I am personally not interested in go made perfect by machines. At least we human are always going see it as perfect until a newer algorithm will not prove otherwise. From now on no race between man and computer in this area.

    • The only suddenness is that the victory of an AI over top human has come several years to a decade earlier than expected. The art of go does not suffer in the least for it, the human study of go and human playing of go are completely different to what AlphaGo does, the machine doesn’t supplant, but assists, by showing us moves that we wouldn’t have ourselves found. It can provide no theory or strategy for why they work, though.

  110. I have never understood why people root for the human player in these kinds of games. The AI represents the greatest achievement and hope of the human race, while the human player is just one individual. Lee Sedol being personally good at Go buys the rest of us nothing. Scientists being able to build machines that can solve difficult problems is a triumph that buys us everything.

    This game was the human race versus one individual human. The human race won. We beat Lee Sedol!

    • Anonymous says:

      In sports there is the phenomenon, when the national team wins, everyone says “we won”, whereas when it loses everyone says “they (the players) lost”. In this particular case, I’d prefer to say that DeepMind/Google won.

    • Because we wanted to belive that ntuition and perception of beaut are important in GO, something that we believed that is inaccessible to machines… maybe it was our human ego, we wanted to have clear confirmation that we are someting more than just a mind and inteligence.

    • Because we wanted to belive that intuition and perception of beauty are important in GO, something that we believed that is inaccessible to machines… maybe it was our human ego, we wanted to have clear confirmation that we are someting more than just a mind and inteligence.

  111. “We beat Lee Sedol!”
    Definitely did not. We beat ourselves. From now on any win over a machine can only be temporal. We can use machine to improve against a human, but not against machine.

  112. Darek! Wholeheartedly agree.

  113. Michael Bacon says:

    In lieu of komi has the Go world ever considered having white play the next two stones after black plays the first? I recall reading an article by top mathematicians which proved allowing the second team to take two shots on goal in overtime in football (soccer in the US) and then alternating shots obviates the advantage of taking the first shot.

    • William Chang says:

      Michael, please see below (end of game 4 comments) my proposals for game AI research and classic-game variations especially the Free-move option: the player who has made the fewer moves has the option to make a free move subject to game-specific constraint. For komi-Free Go the constraint on the double-move is they cannot be adjacent/diagonal and cannot together make a capture. Comments and suggestions appreciated, — William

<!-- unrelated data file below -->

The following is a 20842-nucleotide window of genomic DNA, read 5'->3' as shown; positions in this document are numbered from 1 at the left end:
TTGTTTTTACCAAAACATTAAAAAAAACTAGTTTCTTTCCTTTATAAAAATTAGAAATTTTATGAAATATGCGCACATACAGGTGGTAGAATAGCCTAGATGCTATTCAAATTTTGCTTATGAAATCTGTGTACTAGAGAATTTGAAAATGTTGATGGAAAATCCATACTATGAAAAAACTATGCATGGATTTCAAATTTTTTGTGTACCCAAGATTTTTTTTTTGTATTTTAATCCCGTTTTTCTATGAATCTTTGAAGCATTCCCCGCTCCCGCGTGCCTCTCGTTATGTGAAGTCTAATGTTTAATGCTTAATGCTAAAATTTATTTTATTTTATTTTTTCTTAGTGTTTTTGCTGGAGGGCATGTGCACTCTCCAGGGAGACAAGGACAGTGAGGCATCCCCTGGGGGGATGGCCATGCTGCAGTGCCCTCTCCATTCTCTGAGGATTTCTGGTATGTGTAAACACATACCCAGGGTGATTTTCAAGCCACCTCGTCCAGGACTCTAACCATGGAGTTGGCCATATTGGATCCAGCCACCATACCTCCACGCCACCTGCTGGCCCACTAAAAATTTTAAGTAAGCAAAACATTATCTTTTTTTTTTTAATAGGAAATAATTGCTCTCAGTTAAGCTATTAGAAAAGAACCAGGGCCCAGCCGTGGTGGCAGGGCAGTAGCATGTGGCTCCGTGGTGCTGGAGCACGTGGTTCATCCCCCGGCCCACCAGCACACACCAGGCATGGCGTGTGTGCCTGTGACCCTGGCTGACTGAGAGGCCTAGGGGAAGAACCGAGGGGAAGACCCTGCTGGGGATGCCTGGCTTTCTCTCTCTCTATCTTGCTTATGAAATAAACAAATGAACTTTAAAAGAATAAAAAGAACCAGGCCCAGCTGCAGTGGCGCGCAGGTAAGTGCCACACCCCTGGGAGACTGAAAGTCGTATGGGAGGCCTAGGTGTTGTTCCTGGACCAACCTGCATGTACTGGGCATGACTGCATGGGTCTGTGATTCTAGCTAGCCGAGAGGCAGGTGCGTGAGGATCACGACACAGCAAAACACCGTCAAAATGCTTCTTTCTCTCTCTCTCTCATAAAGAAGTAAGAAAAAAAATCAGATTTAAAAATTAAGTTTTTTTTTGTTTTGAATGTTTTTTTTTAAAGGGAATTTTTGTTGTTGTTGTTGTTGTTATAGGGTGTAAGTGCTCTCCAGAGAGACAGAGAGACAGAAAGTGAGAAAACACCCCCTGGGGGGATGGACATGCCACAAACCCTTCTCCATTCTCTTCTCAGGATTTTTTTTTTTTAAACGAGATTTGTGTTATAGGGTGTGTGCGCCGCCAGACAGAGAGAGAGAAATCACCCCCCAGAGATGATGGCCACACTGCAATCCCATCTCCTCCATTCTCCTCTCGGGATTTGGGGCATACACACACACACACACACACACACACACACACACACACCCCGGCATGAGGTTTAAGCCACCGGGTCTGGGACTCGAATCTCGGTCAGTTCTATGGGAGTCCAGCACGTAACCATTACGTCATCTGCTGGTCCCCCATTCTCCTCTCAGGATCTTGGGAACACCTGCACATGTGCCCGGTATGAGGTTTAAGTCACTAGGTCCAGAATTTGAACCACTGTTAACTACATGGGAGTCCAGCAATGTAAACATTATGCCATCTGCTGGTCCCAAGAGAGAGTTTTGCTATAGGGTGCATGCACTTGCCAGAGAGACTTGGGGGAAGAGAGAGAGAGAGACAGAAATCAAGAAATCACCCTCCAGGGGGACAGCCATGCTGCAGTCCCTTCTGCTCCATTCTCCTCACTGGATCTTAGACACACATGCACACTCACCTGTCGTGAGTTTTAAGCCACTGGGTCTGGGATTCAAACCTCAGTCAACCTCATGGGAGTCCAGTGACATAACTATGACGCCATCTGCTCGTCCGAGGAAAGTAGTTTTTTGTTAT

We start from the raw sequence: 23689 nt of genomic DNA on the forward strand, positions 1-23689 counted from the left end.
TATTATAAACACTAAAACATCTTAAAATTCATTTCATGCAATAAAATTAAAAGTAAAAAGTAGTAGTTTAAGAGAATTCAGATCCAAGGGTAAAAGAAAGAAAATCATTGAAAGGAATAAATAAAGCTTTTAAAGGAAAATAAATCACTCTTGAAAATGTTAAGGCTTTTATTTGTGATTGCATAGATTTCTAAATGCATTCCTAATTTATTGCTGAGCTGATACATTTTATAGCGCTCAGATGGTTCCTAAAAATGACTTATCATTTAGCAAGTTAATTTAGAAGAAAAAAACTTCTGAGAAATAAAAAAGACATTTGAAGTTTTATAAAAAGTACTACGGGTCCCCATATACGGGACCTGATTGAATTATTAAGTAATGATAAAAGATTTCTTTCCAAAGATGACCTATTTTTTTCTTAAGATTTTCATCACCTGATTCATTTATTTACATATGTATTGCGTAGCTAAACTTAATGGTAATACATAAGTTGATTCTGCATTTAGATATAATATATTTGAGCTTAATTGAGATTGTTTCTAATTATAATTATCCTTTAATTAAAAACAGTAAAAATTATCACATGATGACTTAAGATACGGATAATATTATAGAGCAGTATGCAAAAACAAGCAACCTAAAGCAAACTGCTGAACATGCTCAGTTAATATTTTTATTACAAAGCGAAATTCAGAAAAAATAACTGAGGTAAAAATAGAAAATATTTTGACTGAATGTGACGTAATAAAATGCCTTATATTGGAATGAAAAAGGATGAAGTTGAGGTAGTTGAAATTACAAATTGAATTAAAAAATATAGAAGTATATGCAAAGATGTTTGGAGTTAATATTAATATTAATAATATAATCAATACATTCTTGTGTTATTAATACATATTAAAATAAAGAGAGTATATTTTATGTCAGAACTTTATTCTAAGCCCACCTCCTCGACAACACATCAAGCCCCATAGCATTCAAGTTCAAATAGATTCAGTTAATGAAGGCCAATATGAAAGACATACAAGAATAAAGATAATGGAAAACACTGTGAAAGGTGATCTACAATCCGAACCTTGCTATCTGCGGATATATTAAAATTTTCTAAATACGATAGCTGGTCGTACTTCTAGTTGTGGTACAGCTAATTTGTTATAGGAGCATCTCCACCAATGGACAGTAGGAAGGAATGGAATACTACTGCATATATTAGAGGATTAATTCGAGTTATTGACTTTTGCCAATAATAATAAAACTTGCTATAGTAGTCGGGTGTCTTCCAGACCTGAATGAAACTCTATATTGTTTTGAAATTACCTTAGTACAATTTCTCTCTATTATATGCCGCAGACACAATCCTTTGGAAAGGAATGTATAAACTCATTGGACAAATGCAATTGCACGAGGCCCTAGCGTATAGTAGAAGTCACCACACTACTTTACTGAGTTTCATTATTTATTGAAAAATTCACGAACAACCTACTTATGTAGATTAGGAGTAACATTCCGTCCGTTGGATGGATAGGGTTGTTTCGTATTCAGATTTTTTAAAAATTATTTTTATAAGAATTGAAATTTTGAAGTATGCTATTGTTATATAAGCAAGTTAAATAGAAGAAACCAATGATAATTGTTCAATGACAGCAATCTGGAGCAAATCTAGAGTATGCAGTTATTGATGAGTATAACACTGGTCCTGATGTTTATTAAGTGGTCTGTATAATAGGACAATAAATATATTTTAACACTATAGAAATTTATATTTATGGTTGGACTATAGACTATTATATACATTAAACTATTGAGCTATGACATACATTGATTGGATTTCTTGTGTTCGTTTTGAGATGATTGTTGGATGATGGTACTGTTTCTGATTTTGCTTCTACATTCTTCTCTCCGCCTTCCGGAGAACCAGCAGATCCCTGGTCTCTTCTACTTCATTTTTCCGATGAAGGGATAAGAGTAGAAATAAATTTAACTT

• Wouldn’t your proposal of having black first and then white goes twice, then black/white alternating as usual simply be the equivalent of White going first?

      Because by the time of the fourth move, both black and white will have made 2 moves each and then white continues to be one move ahead. That is exactly the same as if White moved first. And obviously having White go first doesn’t solve the komi issue so your suggestion doesn’t quite work.

  114. BobbyBriggs says:

    One day, an IA will have consciousness and emotions. Let’s be prepared for that day….

  115. Anonymous says:

    I believe Lee’s sole win may be the very last time a human tops Alpha Go. Except for the first game, Lee played superbly, as well as any human can. And though he is ranked only fourth right now, the differences between top ten are miniscule anyway. I don’t see anyone, including Ke Jie & Park Jung Hwan, beating AlphaGo. It will take a miracle like the fourth game to pull one off & AlphaGo will continually get stronger.

    • And even if they beat it once or twice that is going to be just temporal.

    • There are pretty clearly some big problems with AlphaGo, which are neither easily debuggable, nor easily reproducible, and this is going to be a problem for machine learning generally. Take the series of moves following White 50 — these serve no purpose and lose points, yet AlphaGo continued to make them. Similarly with the moves following Sedol’s tesuji in game 4, they were just bad moves that AlphaGo simply wouldn’t make if its strength was at a consistent level.